Missouri Child Custody Cases: Information You Should Know

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Most parents treasure their children and want the absolute best for them in the future. When parents are in the process of divorcing, the issue of child custody may be one of particular concern and anxiety. Sensitive child custody issues also arise in situations where the parents have never been married and are working to establish custody and visitation.

The Legal Standards

When deciding child custody matters, Missouri law focuses on the best interests of the child. A number of factors play into this determination including:

  • The wishes of the child's parents as to child custody
  • The importance of the child's relationship with each parent
  • The child's relationship with siblings and other individuals important in the child's life
  • The child's connection and adjustment to their home, school and community
  • The mental and physical health of everyone involved
  • The child's wishes if they are old enough to express them

Courts make determinations both as to physical and legal custody. Physical custody refers to where the child usually lives. The parent that the child primarily resides with is called the custodial parent. The other parent has visitation with the child and is called the non-custodial parent.

Legal custody is the power to make important decisions in the child's upbringing like education, religion and healthcare. Generally parents share joint legal custody unless there are special concerns related to a parent such as abuse, mental stability, or alcohol or drug use.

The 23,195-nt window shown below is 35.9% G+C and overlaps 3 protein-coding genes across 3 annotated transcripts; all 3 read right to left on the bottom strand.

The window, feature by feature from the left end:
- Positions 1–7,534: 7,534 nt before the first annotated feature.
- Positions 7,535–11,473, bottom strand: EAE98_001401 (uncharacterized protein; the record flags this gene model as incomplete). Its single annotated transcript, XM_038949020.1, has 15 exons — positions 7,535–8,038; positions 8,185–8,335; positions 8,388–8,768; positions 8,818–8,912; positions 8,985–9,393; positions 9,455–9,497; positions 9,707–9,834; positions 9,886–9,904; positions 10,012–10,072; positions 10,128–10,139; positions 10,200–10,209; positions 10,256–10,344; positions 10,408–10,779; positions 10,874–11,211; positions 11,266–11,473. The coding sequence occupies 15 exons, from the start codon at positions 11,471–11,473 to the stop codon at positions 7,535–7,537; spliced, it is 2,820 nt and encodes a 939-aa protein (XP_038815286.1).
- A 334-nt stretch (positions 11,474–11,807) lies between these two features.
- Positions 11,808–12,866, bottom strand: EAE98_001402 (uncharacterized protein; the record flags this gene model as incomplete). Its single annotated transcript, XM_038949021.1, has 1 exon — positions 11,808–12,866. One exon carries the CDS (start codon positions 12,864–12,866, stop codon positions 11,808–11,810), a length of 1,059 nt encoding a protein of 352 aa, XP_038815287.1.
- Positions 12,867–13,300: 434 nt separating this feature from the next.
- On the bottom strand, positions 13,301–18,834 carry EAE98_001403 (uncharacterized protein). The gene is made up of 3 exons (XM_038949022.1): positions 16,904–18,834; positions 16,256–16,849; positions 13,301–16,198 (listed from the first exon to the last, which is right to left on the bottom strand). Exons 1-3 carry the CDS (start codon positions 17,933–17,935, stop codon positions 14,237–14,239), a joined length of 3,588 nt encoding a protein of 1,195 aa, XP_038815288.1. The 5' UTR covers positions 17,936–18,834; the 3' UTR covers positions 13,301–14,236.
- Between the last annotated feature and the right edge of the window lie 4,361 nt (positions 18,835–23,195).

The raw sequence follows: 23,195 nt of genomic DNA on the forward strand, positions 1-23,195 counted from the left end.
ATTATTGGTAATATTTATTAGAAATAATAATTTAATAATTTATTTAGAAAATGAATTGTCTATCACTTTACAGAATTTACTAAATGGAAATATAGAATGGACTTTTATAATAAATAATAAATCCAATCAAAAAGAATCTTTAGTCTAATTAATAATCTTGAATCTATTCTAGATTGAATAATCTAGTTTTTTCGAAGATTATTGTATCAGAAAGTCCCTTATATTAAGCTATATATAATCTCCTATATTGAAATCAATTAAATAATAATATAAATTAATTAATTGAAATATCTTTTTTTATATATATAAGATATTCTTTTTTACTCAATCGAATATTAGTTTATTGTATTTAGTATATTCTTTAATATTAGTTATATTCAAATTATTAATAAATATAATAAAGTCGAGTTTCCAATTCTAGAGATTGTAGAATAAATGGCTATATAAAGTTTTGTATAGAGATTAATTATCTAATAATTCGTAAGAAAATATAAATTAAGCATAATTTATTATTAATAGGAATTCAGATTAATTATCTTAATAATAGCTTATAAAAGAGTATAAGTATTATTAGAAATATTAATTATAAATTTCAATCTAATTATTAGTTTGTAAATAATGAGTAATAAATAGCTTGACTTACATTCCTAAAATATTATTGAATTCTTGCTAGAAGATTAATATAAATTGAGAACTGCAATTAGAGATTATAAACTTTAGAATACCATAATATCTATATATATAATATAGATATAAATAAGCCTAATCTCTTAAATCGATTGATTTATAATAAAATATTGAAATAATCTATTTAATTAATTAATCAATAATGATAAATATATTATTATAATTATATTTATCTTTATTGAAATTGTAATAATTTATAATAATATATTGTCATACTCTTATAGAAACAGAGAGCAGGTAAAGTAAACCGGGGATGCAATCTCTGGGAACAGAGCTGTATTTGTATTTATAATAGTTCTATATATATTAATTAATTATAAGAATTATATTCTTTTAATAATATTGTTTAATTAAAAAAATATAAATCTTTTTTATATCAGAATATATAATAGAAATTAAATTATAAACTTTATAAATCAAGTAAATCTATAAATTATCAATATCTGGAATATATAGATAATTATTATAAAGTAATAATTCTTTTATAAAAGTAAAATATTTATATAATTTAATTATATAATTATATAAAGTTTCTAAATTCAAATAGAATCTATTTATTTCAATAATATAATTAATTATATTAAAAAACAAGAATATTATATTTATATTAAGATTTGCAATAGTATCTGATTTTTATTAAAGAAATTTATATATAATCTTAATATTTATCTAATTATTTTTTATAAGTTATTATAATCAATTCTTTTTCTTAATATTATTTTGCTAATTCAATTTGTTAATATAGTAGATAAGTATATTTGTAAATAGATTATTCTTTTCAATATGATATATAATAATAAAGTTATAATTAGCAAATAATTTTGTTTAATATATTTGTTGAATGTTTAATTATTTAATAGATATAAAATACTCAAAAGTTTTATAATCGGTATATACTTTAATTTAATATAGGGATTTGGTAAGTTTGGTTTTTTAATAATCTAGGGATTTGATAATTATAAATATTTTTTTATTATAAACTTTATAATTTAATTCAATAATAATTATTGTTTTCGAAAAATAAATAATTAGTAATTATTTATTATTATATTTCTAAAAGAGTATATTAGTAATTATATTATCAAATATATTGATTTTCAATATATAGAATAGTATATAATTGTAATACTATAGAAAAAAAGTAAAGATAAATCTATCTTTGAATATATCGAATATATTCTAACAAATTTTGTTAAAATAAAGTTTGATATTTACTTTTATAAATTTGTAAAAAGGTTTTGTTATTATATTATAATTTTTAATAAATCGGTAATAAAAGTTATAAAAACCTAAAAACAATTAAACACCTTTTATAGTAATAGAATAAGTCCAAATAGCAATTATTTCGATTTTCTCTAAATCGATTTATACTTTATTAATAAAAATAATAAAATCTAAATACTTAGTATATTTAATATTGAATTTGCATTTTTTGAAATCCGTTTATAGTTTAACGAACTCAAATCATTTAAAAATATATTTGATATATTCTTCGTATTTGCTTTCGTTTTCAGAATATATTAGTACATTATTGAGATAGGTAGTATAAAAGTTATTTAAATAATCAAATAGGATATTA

Steps to Take

If you are involved in a custody dispute , or expect to be facing one in the future, there are several issues you may want to consider and steps you may want to take to prepare.

  • Missouri courts require parents to submit a proposed parenting plan in all custody matters. When working to create a parenting plan make sure you are focusing on the best interests of your child and not on issues between you and your co-parent.
  • Carefully consider the age and needs of your child. For instance, young children more likely need a stable routine and lots of time with parents, whereas teenagers may require more flexibility and independence.
  • If you anticipate a custody battle keep a journal to document any incidents with the other parent and child along with any other useful information. Focus on issues related to the best interests of the child.

It is also important for anyone facing a custody dispute to hire an attorney experienced in child custody matters. An experienced family law attorney can provide information about your legal rights and advocate on your behalf.